My list of scary movies concludes with a chiller that is not gothic but rather psychological horror. It pits an innocent, naïve young, female FBI agent-in-training against monumental evil. Directed by Jonathan Demme, for me, The Silence of the Lambs (1991) is as scary as it gets—right up there with The Shining.
Brilliant, Oscar-winning performances from Jodie Foster and Anthony Hopkins may be the ultimate pairing of cinematic innocence and corruption. Hannibal (“the cannibal”) Lector is right up there with the all-time scariest characters on film. In her ultimate confrontation with the serial killer that Lector has agreed to help her find, Clarice (Foster) looks lost and helpless—a sacrificial lamb about to be slaughtered. Right up until she hears a telltale click, spins and puts a bullet through the bastard’s chest.
Okay, there you have the 7 scariest moves that I ever saw. They were meant to scare us, and they succeeded brilliantly. But there is one other movie I have not mentioned. It was not a horror movie, or a thriller, or sc-fi or, God help us, a slasher film. It is a Disney work—one of the early, wonderful, fully painted animateds. No, I’m not talking about Bambi, which surprised a lot of mothers around the country when their kids went to Saturday matinees and came home hysterical, totally traumatized by the scene in which Bambi’s mother dies in the forest fire. That was terrible, but I saw Bambi with my mother, so the fear of losing her was not scary to me. I mean, there she was, sitting right next to me, holding my hand.
No, the Disney movie that scared the bejeezus out of me was Pinocchio. At that time, Disney would periodically bring back their animated feature films for kiddie matinees, smart enough to realize there was a new audience for them every few years. I was seven when I went to see Pinocchio with my sister on a Saturday afternoon. She was bored. I was horrified.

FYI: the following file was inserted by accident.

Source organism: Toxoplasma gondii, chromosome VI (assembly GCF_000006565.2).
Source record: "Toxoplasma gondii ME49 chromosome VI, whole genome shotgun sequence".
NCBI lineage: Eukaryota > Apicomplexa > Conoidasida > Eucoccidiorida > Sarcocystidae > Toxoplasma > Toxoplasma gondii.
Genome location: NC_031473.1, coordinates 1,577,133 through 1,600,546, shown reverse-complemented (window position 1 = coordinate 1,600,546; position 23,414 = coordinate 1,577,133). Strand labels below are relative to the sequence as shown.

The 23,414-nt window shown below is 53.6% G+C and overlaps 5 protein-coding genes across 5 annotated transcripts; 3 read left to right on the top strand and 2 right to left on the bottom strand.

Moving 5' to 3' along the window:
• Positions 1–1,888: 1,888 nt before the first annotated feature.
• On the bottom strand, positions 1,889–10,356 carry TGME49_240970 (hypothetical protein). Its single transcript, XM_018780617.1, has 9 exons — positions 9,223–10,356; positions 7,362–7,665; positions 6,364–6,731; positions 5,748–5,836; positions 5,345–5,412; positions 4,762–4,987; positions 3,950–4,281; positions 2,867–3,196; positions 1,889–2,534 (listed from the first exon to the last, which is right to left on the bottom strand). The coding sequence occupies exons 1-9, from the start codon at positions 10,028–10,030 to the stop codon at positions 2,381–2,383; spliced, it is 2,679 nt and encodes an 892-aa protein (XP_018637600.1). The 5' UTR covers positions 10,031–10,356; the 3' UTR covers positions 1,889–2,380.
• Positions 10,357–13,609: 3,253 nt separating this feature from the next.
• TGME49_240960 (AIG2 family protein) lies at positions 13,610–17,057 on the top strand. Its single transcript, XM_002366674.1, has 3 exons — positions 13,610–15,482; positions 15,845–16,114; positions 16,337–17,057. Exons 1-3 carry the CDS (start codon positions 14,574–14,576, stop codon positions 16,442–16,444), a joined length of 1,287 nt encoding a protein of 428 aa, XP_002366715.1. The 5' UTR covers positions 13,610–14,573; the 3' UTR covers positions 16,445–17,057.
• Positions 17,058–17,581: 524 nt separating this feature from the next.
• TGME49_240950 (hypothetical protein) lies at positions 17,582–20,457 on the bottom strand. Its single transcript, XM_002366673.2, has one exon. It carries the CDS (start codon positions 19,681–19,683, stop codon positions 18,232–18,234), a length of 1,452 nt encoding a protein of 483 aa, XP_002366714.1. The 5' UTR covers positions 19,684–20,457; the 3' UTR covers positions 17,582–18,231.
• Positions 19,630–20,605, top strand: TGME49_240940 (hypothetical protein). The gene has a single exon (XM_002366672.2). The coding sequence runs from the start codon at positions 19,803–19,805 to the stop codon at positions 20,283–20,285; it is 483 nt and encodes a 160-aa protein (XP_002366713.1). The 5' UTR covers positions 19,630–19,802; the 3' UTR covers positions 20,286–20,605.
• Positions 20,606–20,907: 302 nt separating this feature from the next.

There is this little boy, with no friends, cast into the world as an innocent. He is tricked and kidnapped; forced to work for a cruel master; abandoned, captured and even eaten by a whale. When he runs away from Stromboli, the puppet master, he is caught up with a couple of other “lost boys” and they are all promptly stolen away to Pleasure Island. Where those little boys who act like jackasses . . . turn into real jackasses. First, they grow ears, then a tail, and the next thing you know a little boy has been horribly transformed into a braying beast of burden.
Later, after the movie when I got back home, Mom asked how I liked it. I liked it a lot, I told her, except for what happened to poor Pinocchio and his friends on Pleasure Island. And she said something like, “Well, that’s what’ll happen to you if you’re not a good little boy.”
Nightmares? You bet. For years and years. Scariest movie I ever saw.